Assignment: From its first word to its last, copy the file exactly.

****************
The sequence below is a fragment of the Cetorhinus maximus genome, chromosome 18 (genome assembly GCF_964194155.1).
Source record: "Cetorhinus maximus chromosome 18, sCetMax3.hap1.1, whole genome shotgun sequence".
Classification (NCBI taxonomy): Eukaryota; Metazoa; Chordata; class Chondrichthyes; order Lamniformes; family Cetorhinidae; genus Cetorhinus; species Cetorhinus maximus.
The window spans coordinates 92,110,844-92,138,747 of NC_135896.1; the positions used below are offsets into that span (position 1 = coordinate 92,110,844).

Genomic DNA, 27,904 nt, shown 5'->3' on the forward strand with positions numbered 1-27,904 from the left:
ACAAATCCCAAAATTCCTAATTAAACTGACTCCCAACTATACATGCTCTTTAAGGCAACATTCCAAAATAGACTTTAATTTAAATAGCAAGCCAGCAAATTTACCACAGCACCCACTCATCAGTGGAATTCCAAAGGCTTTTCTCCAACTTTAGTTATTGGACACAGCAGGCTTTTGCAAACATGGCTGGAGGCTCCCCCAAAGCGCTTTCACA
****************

The sequence below is a fragment of the Cetorhinus maximus genome, chromosome 18 (genome assembly GCF_964194155.1).
Source record: "Cetorhinus maximus chromosome 18, sCetMax3.hap1.1, whole genome shotgun sequence".
Classification (NCBI taxonomy): Eukaryota; Metazoa; Chordata; class Chondrichthyes; order Lamniformes; family Cetorhinidae; genus Cetorhinus; species Cetorhinus maximus.
The window spans coordinates 92,110,844-92,138,747 of NC_135896.1; the positions used below are offsets into that span (position 1 = coordinate 92,110,844).

Genomic DNA, 27,904 nt, shown 5'->3' on the forward strand with positions numbered 1-27,904 from the left:
ACAAATCCCAAAATTCCTAATTAAACTGACTCCCAACTATACATGCTCTTTAAGGCAACATTCCAAAATAGACTTTAATTTAAATAGCAAGCCAGCAAATTTACCACAGCACCCACTCATCAGTGGAATTCCAAAGGCTTTTCTCCAACTTTAGTTATTGGACACAGCAGGCTTTTGCAAACATGGCTGGAGGCTCCCCCAAAGCGCTTTCACA